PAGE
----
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An oil tanker unloading at Teesside refinery, Middlesbrough, England. Alamy Stock Photo

Explainer: What will the EU agreement to ban Russian oil mean for member states?

The move will cut around 90% of oil imports from Russia to the EU.

EUROPEAN UNION LEADERS have agreed to embargo most Russian oil imports by the end of the year as part of new sanctions on Moscow over its invasion of Ukraine.

The embargo covers Russian oil brought in by sea. Refined petroleum products will also be banned after eight months.

EU Council President Charles Michel said the agreement covers more than two-thirds of oil imports from Russia.

Ursula Von der Leyen, President the European Commission, said the punitive move will “effectively cut around 90% of oil imports from Russia to the EU by the end of the year”.

Although the ban is not expected to be in place until the end of the year, countries will have to begin preparing themselves for the impacts – here’s what we know so far:

How dependant is the European Union on Russia’s oil supplies?

The EU gets 25% of its oil from Russia and about 40% of its natural gas.

Why is this ban limited to oil brought in by sea?

Participants in yesterday’s EU summit hatched a compromise deal that exempts deliveries by pipeline from the oil import ban, after Hungarian President Victor Orban warned halting supplies would wreck the country’s economy.

Hungary gets more than 60% of its oil from Russia and depends on crude that comes through the Soviet-era Druzhba pipeline.

Other countries such as Bulgaria will have a longer transition for the seaborne oil ban and Croatia may get an exemption for imports of vacuum gas oil. 

These countries will be given a year to find alternative suppliers. 

Russia turning off the tap

A number of European countries have already seen their gas shipments halted after refusing to pay Russian giant Gazprom in rubles. The Netherlands and Denmark are expecting to be next as their payment deadlines pass this week.

Russia has previously halted deliveries to Finland, Bulgaria and Poland, in a move described by the EU as “blackmail”.

What will this all mean for member states – and their fuel prices?

Well, it is already having some impact. This global pricing benchmark for oil has topped $120 a barrel for the first time since early March, driven in part by the anticipation of decisions made in Brussels last night. 

Before the ban even comes in, it may also heighten inflationary pressures within the Eurozone. 

Soaring energy prices have been the major contributor to the surge in consumer prices over the past year and the war in Ukraine caused a jump in global crude oil and natural gas prices.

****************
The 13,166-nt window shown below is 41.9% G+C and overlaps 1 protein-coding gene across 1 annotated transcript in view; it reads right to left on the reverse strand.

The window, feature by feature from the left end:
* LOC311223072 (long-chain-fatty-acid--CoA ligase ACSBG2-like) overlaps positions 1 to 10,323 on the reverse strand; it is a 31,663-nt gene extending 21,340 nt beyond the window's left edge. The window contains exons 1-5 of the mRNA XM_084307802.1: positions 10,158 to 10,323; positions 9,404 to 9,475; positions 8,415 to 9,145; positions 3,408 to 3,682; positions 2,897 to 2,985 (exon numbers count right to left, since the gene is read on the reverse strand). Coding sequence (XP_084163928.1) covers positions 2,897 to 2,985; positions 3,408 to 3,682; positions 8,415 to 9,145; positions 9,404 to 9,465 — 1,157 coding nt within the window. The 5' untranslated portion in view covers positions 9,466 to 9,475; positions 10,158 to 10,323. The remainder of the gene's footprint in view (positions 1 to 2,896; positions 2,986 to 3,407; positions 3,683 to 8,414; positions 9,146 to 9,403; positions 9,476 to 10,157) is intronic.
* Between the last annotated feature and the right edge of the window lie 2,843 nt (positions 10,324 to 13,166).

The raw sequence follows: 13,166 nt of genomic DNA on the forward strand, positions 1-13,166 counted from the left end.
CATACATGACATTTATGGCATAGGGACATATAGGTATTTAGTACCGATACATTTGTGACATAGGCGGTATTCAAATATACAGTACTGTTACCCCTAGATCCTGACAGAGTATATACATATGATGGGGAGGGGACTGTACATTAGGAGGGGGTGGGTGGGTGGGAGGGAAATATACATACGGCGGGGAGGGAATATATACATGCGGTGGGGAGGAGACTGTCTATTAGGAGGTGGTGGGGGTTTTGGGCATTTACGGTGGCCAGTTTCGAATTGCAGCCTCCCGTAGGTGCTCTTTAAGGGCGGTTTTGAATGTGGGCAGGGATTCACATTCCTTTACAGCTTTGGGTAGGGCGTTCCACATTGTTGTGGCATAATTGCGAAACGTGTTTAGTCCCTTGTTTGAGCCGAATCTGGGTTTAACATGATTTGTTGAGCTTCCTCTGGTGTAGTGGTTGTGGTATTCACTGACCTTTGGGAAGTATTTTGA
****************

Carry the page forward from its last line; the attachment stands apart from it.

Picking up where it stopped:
For Ireland, the impact may be softer as the UK supplies most of IReland’s oil imports. The British gas supply comes mostly from domestic production but also from Norway,  the North Sea, parts of Europe and the Middle East. Just 5% of it comes from Russia directly.

This means it is unlikely our access to oil supplies will suffer significantly, but it also means prices are likely to remain volatile as demand for oil from alternative sources grows. 

There are also EU treaties in place which mandate equal sharing of gas, so if, after the ban comes in, there is a general shortage in the European Union, Ireland may have to share some of its supplies. 

Last night von der Leyen outlined the EU’s plan to phase out its dependency on Russian gas, oil and coal as soon as possible.

She said the plan has four pillars:

  • Saving energy
  • Diversifying away from Russian fossil fuels
  • Massive investment in renewable energy
  • Financing

This will involve an outreach to countries such as Norway, the US, Eqypt, Qatar and Azerbaijan. The European Commission President said financing of €300 billion will fund this plan, including €225 billion in Recovery and Resilience Facility (RRF) loans.

Speaking after the summit yesterday, Taoiseach Micheál Martin said it is clear that this is “a watershed moment” for the EU in terms of its dependency on Russian oil and gas.

He said this plan will “make for fairly rocky territory over the next couple of years” for pricing of fossil fuels. However he said it will mean an acceleration of renewable projects. 

- With reporting by Ian Curran, additional reporting from PA and AFP.

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